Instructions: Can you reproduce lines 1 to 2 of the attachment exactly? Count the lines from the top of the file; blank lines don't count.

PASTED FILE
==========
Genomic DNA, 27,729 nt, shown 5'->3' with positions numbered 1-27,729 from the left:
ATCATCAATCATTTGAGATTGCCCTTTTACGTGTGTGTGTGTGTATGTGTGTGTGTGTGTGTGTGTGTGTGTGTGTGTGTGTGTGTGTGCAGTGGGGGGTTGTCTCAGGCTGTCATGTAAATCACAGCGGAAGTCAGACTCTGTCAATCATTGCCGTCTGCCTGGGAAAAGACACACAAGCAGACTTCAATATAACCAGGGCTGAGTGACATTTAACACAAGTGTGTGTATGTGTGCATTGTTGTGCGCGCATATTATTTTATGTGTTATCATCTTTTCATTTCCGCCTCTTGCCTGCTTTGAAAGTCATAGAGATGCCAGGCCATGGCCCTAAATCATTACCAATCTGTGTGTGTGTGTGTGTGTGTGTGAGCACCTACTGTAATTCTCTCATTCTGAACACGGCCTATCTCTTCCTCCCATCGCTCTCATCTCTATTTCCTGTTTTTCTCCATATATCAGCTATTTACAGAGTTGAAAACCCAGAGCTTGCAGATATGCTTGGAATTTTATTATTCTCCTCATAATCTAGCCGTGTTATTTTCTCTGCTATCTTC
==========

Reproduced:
Genomic DNA, 27,729 nt, shown 5'->3' with positions numbered 1-27,729 from the left:
ATCATCAATCATTTGAGATTGCCCTTTTACGTGTGTGTGTGTGTATGTGTGTGTGTGTGTGTGTGTGTGTGTGTGTGTGTGTGTGTGTGCAGTGGGGGGTTGTCTCAGGCTGTCATGTAAATCACAGCGGAAGTCAGACTCTGTCAATCATTGCCGTCTGCCTGGGAAAAGACACACAAGCAGACTTCAATATAACCAGGGCTGAGTGACATTTAACACAAGTGTGTGTATGTGTGCATTGTTGTGCGCGCATATTATTTTATGTGTTATCATCTTTTCATTTCCGCCTCTTGCCTGCTTTGAAAGTCATAGAGATGCCAGGCCATGGCCCTAAATCATTACCAATCTGTGTGTGTGTGTGTGTGTGTGTGAGCACCTACTGTAATTCTCTCATTCTGAACACGGCCTATCTCTTCCTCCCATCGCTCTCATCTCTATTTCCTGTTTTTCTCCATATATCAGCTATTTACAGAGTTGAAAACCCAGAGCTTGCAGATATGCTTGGAATTTTATTATTCTCCTCATAATCTAGCCGTGTTATTTTCTCTGCTATCTTC